Wednesday, January 20, 2016
" . . . if you could make a beautiful piece of art from discarded newspapers and old matchbooks, then it meant that everything had potential. And maybe people were like collages - no matter how broken or useless we felt, we were an essential part of the whole. We mattered."
It's getting closer to Valentine's Day, and although many people aren't all about it, I must admit that I am sucker for a good romance. Maybe because my husband and I were high school sweethearts, I especially love to read YA books that are both realistic and romantic. Heather Demetrios' 7th novel "I'll Meet You There" was a tender, coming of age love story that revolved around two broken teenagers growing up in the dead end fictional town of Creek View, California.
The alternating voices in this novel come from Skylar Evans (17) and Josh Mitchell (19). Both of these characters share the common denominator of their job at The Paradise Hotel, one of only a few businesses in Creek View (others include a gas station and Taco Bell). Skylar can't wait to escape the stereotypical fate of every girl in Creek View - pregnant by age 19 with a part time job at Taco Bell. She just needs survive one final summer before she can go to SFU on scholarship. Unfortunately, her mom loses her job and falls into a deep depression and delves into her alcoholic ways again. Skylar can see her dreams of leaving falling away with each drop her mother drinks.
Josh, a womanizer and party guy, has just returned from a tour in Afghanistan where he served as a Marine. When Skylar first sees him at a party, she realizes that he hasn't just changed physically because his leg was blown off while in Afghanistan, but something seems different, maybe even softer about his overall persona.
With their broken families, broken dreams, and futures uncertain, this unlikely pair bonds together in a friendship that ultimately becomes something neither of them are completely prepared to experience. But what they do encounter together is often heart wrenching, honest and head swooning, awwww inducing love.
Although there are almost too many twists at the end of this book, the love story itself is enough to make the high praise that this book has received understandable. Both Sklyar and Josh are beautifully crafted characters that don't want to succumb to the fates of other Creek View-lings and both of them feel like they will be stuck there forever even if they don't belong there. Even if they have tried to leave. Because of their circumstances and their seemingly insurmountable differences (Skylar is a scholar and an artist who has remained chaste and innocent in a town that does not encourage that, and Josh is a womanizer who has slept with most of the town and seems destined to fall into the same routines he established before he enlisted in the Marines), their surprising romance feels breathless and right. Skylar recognizes their similarities after she tries to push Josh away. She thinks, "It occurred to me that we were the same, in a way. Both of us treading water, pushing against forces we couldn't control." They are drawn to the brokenness of each other and through their relationship they both begin to heal their past and present scars.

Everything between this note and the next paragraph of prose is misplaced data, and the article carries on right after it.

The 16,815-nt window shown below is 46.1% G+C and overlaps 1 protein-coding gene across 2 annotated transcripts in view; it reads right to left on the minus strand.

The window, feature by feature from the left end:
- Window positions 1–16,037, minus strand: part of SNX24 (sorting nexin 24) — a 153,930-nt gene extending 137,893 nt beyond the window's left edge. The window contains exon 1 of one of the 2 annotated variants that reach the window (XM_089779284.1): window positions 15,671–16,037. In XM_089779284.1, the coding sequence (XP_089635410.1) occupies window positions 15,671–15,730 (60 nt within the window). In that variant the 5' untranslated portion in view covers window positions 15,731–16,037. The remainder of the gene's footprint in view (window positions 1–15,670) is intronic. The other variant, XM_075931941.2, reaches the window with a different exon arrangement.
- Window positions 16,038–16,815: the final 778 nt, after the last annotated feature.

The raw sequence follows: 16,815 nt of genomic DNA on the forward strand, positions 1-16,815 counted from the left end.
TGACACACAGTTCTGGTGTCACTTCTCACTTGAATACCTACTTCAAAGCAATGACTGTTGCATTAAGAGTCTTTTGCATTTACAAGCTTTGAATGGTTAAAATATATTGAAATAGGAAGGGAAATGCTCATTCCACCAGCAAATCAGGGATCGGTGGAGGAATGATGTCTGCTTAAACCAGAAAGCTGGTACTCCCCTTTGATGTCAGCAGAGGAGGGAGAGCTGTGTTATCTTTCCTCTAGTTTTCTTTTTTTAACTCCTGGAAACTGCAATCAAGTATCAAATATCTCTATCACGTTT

Reading young love that feels real is a beautiful thing. It's complicated and it hurts to read when they make big errors in judgment as they navigate the tricky path to each other, but the end result in Skylar and Josh's story is worth the read. If you are looking for a touching embrace of a love story as Valentine's Day draws closer, this one might be the one.
Tuesday, January 12, 2016
"To bring oneself to others makes the whole planet less lonely. The nobility of everybody trying boggles the mind." - Mary Karr
I've taken over a month off from my book blog. I realized today that I miss writing, and opted to shirk the laundry piling up, the planning I need to do for my yoga classes, and the work that I need to complete for Stageoflife.com and to get back to writing.
I've read 5 books since I last posted, so there may be a deluge of book blog posts over the next 2 weeks. Although I usually write my posts in the order I read books, I want to start with my favorite book that I read which was recommended to me by my best friend and one of our editors, "The Art of Memoir" by Mary Karr.